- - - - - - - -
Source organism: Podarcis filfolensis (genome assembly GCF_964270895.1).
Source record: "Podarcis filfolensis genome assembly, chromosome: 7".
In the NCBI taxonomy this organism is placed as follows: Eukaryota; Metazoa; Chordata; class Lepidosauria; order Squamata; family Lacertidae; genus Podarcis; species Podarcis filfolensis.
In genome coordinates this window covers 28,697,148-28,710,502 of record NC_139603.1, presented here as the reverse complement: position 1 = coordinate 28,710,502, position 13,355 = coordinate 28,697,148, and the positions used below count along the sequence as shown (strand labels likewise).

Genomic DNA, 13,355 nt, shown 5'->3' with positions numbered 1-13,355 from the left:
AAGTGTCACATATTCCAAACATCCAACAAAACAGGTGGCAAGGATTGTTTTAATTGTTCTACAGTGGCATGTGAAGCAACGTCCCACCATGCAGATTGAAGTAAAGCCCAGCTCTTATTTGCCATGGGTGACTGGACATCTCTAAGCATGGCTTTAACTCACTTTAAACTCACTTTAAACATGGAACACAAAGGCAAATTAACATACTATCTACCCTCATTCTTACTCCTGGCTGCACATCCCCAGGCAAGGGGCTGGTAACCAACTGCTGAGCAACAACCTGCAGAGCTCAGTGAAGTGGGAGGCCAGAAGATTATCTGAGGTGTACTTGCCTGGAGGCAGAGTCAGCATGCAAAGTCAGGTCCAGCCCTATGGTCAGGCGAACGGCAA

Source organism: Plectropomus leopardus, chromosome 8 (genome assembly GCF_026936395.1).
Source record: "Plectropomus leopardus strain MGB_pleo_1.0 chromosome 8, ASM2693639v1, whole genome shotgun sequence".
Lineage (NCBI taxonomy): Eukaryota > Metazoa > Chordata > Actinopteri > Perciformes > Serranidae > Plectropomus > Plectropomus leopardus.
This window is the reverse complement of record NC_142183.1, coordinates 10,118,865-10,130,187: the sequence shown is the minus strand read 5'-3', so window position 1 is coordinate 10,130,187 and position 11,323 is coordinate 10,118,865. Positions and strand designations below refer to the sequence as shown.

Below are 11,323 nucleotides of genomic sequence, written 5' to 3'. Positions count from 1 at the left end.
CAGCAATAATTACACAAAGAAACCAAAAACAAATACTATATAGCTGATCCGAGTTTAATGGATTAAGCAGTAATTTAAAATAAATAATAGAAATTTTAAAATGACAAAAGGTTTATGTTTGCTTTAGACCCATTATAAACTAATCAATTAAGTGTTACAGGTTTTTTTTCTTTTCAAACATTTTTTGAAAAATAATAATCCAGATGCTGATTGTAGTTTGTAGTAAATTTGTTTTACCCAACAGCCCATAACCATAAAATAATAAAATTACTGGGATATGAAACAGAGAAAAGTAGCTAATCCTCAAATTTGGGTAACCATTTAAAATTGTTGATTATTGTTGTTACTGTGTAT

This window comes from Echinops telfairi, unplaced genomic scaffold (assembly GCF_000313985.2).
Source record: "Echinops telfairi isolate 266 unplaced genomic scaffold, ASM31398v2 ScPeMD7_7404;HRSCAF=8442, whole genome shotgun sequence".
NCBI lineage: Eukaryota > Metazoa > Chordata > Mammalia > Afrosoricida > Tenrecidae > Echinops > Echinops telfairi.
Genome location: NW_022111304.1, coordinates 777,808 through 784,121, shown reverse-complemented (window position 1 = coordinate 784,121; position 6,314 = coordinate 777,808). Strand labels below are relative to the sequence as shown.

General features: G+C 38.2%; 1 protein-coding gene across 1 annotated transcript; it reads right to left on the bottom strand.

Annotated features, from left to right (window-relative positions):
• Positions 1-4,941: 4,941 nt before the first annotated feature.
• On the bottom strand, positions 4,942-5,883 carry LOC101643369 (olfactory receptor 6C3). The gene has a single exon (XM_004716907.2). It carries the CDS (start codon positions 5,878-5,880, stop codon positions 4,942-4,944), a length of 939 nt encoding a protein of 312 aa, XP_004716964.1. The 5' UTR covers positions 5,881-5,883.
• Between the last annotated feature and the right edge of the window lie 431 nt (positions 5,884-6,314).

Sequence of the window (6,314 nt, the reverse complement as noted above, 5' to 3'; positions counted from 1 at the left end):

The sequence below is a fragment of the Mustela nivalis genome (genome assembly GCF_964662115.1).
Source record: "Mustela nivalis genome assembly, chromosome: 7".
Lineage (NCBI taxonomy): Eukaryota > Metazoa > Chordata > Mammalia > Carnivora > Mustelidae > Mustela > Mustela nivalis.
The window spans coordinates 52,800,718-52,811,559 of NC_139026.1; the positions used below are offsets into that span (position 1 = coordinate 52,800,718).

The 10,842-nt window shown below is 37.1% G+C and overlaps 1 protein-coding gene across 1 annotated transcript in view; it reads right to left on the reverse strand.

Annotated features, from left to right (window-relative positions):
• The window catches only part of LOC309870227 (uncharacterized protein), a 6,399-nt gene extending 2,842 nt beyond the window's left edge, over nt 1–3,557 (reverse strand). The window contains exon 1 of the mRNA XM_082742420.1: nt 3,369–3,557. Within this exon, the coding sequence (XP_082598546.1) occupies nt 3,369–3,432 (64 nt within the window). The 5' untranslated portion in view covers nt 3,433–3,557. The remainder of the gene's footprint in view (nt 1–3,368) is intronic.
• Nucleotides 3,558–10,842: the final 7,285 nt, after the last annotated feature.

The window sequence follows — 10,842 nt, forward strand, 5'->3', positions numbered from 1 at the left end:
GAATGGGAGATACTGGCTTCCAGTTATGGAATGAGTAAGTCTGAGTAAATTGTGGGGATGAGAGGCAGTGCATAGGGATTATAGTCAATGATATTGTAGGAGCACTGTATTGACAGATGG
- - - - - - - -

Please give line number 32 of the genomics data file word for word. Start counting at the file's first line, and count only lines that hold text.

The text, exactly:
GAATGGGAGATACTGGCTTCCAGTTATGGAATGAGTAAGTCTGAGTAAATTGTGGGGATGAGAGGCAGTGCATAGGGATTATAGTCAATGATATTGTAGGAGCACTGTATTGACAGATGG